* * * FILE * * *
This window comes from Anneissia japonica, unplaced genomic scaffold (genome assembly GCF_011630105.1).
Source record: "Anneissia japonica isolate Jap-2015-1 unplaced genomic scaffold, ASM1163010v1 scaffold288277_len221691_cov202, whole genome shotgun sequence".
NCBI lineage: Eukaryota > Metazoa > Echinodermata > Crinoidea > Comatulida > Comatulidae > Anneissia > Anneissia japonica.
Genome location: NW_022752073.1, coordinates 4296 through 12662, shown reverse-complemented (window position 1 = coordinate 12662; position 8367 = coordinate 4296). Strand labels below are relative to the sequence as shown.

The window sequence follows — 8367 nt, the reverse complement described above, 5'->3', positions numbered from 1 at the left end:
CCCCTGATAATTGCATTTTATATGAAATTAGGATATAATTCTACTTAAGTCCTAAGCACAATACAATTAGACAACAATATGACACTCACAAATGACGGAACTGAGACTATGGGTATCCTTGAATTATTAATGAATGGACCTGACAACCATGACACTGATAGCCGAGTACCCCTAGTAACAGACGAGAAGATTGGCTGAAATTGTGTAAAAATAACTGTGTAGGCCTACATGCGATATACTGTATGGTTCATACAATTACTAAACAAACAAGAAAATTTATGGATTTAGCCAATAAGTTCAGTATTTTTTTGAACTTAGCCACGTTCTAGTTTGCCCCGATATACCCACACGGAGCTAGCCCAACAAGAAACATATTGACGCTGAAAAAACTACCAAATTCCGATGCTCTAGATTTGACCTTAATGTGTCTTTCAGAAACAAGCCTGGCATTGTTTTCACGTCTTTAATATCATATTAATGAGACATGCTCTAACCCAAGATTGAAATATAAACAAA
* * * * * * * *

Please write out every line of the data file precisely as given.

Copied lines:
This window comes from Anneissia japonica, unplaced genomic scaffold (genome assembly GCF_011630105.1).
Source record: "Anneissia japonica isolate Jap-2015-1 unplaced genomic scaffold, ASM1163010v1 scaffold288277_len221691_cov202, whole genome shotgun sequence".
NCBI lineage: Eukaryota > Metazoa > Echinodermata > Crinoidea > Comatulida > Comatulidae > Anneissia > Anneissia japonica.
Genome location: NW_022752073.1, coordinates 4296 through 12662, shown reverse-complemented (window position 1 = coordinate 12662; position 8367 = coordinate 4296). Strand labels below are relative to the sequence as shown.

The window sequence follows — 8367 nt, the reverse complement described above, 5'->3', positions numbered from 1 at the left end:
CCCCTGATAATTGCATTTTATATGAAATTAGGATATAATTCTACTTAAGTCCTAAGCACAATACAATTAGACAACAATATGACACTCACAAATGACGGAACTGAGACTATGGGTATCCTTGAATTATTAATGAATGGACCTGACAACCATGACACTGATAGCCGAGTACCCCTAGTAACAGACGAGAAGATTGGCTGAAATTGTGTAAAAATAACTGTGTAGGCCTACATGCGATATACTGTATGGTTCATACAATTACTAAACAAACAAGAAAATTTATGGATTTAGCCAATAAGTTCAGTATTTTTTTGAACTTAGCCACGTTCTAGTTTGCCCCGATATACCCACACGGAGCTAGCCCAACAAGAAACATATTGACGCTGAAAAAACTACCAAATTCCGATGCTCTAGATTTGACCTTAATGTGTCTTTCAGAAACAAGCCTGGCATTGTTTTCACGTCTTTAATATCATATTAATGAGACATGCTCTAACCCAAGATTGAAATATAAACAAA